Clarinetist David Krakauer has idolized Sidney Bechet ever since his parents gave him one of the great jazz musician’s LPs as a kid. In a new video, appearing here for the first time, he covers one of his favorite Bechet tunes.
You wouldn’t think that a musician of David Krakauer’s caliber would be looking to put a new spin on his work, what with a nearly 30-year track record of virtuosity playing chamber music, klezmer and, most recently, a thrilling mash-up of funk, hip-hop and klezmer. Read: David Krakauer Gets ‘The Big Picture.’
At first, musician David Krakauer was skeptical of the idea of interpreting Jewish-themed music scores. But then, he decided to embark on one of his most adventurous projects yet.
Unlike their pudgy, cherubic, church-tending counterparts, in Jewish mythology angels are not what you’d call angelic. Ominous and conflicted, with a penchant for irony and obscure turns of phrase, they are messages from the personal and collective subconscious for us to wrestle with. These angels create the parameters of our formative and deformative moments. Perhaps it is in such a context that one might understand “The Book of Angels,” a collection of scores penned by avant-garde composer and saxophonist John Zorn. A number of musical groups have tackled these compositions; the latest encounter is David Krakauer’s “Pruflas: The Book of Angels Vol. 18,” released on Tzadik Records earlier this year.
Maybe it was only a matter of time before Socalled, the frizzy-haired, klezmer hip-hop hipster, tried to sidestep his ever-expanding identity as a “Jewish artist.” The arbiters of Jewish cultural identity go to great lengths to rope in the eclectic and the original, and a klezmer hip-hopper is a no-brainer. But no one wants to be pigeonholed.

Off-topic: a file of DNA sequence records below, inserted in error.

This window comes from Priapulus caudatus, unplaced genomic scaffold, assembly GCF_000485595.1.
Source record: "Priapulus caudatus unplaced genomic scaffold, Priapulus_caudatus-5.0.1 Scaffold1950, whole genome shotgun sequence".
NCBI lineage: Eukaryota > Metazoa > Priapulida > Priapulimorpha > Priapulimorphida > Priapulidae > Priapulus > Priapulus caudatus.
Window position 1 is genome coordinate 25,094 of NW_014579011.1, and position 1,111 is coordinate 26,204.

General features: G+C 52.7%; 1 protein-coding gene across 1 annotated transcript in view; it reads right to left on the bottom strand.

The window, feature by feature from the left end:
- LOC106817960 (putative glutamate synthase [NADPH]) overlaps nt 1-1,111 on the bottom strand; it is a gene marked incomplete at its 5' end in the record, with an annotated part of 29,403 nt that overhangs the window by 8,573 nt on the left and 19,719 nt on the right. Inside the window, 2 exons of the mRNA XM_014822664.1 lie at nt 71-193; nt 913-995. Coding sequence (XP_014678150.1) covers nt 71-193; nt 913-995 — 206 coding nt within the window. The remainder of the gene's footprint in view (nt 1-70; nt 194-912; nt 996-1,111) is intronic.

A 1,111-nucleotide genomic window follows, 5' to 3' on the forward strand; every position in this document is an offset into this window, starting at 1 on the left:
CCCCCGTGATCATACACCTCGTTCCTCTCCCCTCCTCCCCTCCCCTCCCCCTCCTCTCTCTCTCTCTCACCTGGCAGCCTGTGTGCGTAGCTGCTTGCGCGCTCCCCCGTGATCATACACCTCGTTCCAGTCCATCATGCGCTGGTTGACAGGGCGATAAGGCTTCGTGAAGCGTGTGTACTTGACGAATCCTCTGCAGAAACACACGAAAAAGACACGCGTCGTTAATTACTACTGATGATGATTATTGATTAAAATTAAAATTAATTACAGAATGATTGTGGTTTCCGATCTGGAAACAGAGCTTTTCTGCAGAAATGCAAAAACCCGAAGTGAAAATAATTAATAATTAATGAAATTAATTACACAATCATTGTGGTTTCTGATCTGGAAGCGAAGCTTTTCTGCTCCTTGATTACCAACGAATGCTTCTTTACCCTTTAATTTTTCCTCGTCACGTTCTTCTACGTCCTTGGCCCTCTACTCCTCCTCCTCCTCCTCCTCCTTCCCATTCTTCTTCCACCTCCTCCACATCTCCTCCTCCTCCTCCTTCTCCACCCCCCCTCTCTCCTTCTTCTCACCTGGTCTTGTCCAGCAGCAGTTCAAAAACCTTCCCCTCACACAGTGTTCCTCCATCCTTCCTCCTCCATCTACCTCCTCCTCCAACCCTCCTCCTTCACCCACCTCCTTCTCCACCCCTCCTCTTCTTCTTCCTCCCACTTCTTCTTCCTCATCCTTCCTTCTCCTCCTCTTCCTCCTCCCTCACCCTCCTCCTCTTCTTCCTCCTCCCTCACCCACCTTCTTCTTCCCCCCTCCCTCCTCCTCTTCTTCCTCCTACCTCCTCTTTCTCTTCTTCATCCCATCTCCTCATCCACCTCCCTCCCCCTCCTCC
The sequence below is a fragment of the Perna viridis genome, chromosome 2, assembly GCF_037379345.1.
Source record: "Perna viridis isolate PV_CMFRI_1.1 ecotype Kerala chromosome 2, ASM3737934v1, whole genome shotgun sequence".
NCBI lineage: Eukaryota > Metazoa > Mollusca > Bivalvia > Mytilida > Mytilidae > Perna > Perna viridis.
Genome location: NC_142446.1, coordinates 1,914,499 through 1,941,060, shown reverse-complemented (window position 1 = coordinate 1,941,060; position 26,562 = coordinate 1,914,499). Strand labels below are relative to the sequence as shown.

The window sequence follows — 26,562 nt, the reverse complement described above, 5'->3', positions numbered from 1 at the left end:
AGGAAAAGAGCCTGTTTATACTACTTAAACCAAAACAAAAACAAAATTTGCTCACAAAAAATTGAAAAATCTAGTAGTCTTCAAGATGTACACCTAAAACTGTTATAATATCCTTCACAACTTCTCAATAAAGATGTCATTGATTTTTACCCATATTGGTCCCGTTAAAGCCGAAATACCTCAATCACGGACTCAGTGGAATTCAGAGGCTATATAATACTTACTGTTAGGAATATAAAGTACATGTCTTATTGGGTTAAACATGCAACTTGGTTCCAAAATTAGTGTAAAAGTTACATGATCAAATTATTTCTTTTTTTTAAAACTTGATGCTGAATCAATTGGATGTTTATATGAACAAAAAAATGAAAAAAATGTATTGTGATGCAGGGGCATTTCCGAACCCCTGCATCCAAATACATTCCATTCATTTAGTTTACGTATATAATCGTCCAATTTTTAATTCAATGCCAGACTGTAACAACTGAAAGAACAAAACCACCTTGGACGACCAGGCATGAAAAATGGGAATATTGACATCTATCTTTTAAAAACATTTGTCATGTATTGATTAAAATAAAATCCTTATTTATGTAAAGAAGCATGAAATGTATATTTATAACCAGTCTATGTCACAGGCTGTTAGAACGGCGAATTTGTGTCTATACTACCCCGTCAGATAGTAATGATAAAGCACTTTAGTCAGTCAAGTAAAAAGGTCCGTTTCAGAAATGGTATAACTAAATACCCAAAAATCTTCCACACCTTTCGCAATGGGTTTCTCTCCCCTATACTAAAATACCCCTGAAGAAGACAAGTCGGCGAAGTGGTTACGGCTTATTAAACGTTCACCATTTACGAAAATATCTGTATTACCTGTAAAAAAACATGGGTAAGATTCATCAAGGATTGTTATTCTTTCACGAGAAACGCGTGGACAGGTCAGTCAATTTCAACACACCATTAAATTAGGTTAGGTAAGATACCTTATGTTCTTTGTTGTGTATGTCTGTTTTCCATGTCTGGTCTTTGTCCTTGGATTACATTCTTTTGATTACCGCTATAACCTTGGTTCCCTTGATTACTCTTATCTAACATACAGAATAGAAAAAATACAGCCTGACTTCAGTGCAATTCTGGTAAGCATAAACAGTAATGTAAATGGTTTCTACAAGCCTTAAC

For all of its charitable mishloach manot-giving and passive-aggressive gragger-shaking, Purim is hardly the tamest Jewish holiday. At its best (worst?) the celebration follows a sort of Bakhtinian carnivalesque disorder, with masks, public denunciations of the villain Haman and booze — lots of booze.
Jewish and African-American cultures have met on musical ground on many occasions — just think of Cab Calloway’s forays into Yiddish, Nina Simone’s covers of Hebrew folksongs, or most recently, the collaboration of Fred Wesley, David Krakauer and Socalled as Abraham Inc.
In this, the second annual Forward Fives selection, we celebrate the year’s cultural output with a series of deliberately eclectic choices in film, music, theater, exhibitions and books. Here we present five of the most important Jewish music releases of 2010. Feel free to argue with and add to our selections in the comments.
The Jewish museum (Musée d’art et d’histoire du Judaïsme) in Paris greets its visitors with massive tombstones dating back to 11th century. There are also frail parchments, medieval megillot, newspaper clips of the Dreyfus trial, and dim brass ritual objects. Imagine then, the shock and delight inspired by the exhibit that landed there this spring, alien as a spaceship: Radical Jewish Culture (RJC), a show focusing largely on avant-garde musicians, many of whose works appear on John Zorn’s Tzadik label. Though these artists are diverse in style, they have one common denominator: an intense interest in redefined, subverted, and indeed radical Jewish identity.